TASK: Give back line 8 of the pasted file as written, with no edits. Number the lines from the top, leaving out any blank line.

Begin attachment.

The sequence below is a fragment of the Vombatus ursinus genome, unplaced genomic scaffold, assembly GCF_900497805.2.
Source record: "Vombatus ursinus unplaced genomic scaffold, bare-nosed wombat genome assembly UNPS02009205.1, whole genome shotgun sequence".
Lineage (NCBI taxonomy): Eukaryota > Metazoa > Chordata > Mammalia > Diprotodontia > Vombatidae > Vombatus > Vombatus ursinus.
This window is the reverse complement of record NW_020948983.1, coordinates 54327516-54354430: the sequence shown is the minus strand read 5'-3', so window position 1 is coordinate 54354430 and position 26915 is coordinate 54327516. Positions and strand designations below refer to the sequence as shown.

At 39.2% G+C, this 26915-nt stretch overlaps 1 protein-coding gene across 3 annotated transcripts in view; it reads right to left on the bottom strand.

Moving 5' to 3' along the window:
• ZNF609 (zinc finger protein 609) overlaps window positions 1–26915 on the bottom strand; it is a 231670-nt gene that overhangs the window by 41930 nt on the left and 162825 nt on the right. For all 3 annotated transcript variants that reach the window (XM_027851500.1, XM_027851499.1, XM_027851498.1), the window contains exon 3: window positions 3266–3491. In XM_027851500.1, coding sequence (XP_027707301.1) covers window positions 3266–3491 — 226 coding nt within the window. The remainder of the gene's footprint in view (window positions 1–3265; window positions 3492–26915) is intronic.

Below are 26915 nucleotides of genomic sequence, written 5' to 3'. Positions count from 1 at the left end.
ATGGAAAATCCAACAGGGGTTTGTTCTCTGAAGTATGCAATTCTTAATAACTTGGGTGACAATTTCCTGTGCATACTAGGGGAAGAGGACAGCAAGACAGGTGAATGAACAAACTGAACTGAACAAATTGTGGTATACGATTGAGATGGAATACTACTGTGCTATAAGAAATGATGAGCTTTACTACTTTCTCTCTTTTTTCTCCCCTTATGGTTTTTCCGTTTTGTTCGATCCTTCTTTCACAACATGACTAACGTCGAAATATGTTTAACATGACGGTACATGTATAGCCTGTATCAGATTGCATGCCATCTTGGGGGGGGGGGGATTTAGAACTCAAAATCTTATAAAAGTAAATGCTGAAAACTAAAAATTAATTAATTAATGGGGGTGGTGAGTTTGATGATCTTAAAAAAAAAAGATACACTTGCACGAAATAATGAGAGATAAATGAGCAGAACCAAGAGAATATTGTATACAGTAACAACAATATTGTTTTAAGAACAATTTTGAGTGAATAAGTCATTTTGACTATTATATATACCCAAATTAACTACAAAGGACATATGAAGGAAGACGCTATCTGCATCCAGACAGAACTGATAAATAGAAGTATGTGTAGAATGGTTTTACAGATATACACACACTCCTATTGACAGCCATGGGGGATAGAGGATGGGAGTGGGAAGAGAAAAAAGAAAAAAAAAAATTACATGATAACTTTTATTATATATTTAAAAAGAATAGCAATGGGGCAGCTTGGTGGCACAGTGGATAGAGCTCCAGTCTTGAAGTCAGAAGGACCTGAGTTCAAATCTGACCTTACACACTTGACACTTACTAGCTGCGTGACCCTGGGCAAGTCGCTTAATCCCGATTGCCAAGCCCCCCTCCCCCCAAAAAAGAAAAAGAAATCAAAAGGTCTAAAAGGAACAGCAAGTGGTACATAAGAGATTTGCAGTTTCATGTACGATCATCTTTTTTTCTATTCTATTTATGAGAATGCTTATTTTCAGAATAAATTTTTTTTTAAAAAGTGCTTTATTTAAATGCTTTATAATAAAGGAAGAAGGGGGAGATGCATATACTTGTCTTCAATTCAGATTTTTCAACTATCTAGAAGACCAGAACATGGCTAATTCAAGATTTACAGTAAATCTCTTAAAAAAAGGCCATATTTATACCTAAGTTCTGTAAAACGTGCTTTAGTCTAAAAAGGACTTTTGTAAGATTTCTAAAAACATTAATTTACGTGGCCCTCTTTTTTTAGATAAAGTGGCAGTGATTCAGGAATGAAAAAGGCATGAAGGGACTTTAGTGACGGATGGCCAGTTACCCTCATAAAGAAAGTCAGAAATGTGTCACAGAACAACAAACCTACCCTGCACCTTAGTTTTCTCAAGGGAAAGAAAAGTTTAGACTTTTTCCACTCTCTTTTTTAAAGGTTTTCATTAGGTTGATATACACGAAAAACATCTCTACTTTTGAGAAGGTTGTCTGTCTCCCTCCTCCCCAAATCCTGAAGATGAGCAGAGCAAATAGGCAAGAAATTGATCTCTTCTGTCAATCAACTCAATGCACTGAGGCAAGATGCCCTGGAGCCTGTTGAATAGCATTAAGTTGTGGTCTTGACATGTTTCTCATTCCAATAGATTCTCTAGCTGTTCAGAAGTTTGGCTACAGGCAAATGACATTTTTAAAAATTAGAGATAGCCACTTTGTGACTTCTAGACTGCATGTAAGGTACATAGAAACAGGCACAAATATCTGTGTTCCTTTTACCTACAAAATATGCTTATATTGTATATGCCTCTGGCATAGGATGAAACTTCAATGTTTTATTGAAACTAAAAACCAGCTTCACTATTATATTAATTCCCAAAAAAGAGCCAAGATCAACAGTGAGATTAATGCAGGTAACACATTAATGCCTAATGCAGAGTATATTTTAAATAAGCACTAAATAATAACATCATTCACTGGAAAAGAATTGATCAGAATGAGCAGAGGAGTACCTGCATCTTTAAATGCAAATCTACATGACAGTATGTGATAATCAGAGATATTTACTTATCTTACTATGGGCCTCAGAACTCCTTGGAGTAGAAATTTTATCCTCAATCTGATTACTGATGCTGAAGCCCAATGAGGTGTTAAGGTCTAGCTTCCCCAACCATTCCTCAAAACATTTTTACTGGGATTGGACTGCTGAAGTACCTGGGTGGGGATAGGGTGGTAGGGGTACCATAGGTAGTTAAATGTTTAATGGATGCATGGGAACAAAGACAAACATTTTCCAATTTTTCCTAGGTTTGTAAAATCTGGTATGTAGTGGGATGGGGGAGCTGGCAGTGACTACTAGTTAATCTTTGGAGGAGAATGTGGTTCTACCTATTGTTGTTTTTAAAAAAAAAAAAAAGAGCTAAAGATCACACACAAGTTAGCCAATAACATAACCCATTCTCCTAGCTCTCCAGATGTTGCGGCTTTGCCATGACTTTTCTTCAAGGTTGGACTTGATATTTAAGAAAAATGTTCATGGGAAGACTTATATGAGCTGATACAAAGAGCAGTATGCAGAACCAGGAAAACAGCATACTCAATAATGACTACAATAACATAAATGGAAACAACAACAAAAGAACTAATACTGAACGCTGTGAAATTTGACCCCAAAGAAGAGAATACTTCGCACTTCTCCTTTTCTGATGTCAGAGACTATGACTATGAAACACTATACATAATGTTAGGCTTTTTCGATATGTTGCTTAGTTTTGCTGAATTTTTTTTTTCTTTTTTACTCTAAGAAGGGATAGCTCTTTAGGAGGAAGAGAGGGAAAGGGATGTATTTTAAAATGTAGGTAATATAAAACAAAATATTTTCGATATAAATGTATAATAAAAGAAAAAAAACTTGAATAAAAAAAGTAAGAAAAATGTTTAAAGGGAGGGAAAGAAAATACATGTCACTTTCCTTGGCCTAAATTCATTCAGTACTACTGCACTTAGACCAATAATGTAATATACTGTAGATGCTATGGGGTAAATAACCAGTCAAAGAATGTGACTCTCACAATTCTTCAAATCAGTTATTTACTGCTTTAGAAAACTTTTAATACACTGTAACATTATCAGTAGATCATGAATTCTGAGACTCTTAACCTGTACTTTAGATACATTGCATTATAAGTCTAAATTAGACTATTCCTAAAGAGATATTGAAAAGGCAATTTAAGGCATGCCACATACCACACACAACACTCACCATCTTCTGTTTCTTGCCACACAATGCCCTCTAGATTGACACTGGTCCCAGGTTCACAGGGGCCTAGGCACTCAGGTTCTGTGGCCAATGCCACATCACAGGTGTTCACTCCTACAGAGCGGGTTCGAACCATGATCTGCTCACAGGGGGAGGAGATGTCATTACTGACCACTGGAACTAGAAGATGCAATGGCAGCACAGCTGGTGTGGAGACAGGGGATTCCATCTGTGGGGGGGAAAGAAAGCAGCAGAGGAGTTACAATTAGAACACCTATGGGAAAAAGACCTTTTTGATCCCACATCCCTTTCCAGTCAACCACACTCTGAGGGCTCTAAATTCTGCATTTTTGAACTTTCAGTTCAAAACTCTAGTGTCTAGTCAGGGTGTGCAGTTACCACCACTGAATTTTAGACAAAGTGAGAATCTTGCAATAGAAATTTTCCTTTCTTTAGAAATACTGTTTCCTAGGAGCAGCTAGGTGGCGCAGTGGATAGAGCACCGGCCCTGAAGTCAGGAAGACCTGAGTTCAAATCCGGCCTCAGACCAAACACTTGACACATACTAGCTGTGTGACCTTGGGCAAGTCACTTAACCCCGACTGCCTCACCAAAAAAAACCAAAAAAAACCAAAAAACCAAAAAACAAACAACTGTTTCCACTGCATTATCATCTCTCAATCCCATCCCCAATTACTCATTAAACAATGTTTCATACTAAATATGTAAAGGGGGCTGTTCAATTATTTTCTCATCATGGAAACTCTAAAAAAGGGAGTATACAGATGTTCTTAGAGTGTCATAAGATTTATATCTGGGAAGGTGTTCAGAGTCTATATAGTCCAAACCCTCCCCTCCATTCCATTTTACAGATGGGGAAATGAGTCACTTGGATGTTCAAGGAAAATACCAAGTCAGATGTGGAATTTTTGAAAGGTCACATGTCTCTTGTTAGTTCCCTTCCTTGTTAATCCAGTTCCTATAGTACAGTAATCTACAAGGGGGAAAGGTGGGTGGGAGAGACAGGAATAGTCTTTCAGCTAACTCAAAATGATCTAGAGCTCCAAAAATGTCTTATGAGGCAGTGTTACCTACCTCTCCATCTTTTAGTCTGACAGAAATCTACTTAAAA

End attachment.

Below are 26915 nucleotides of genomic sequence, written 5' to 3'. Positions count from 1 at the left end.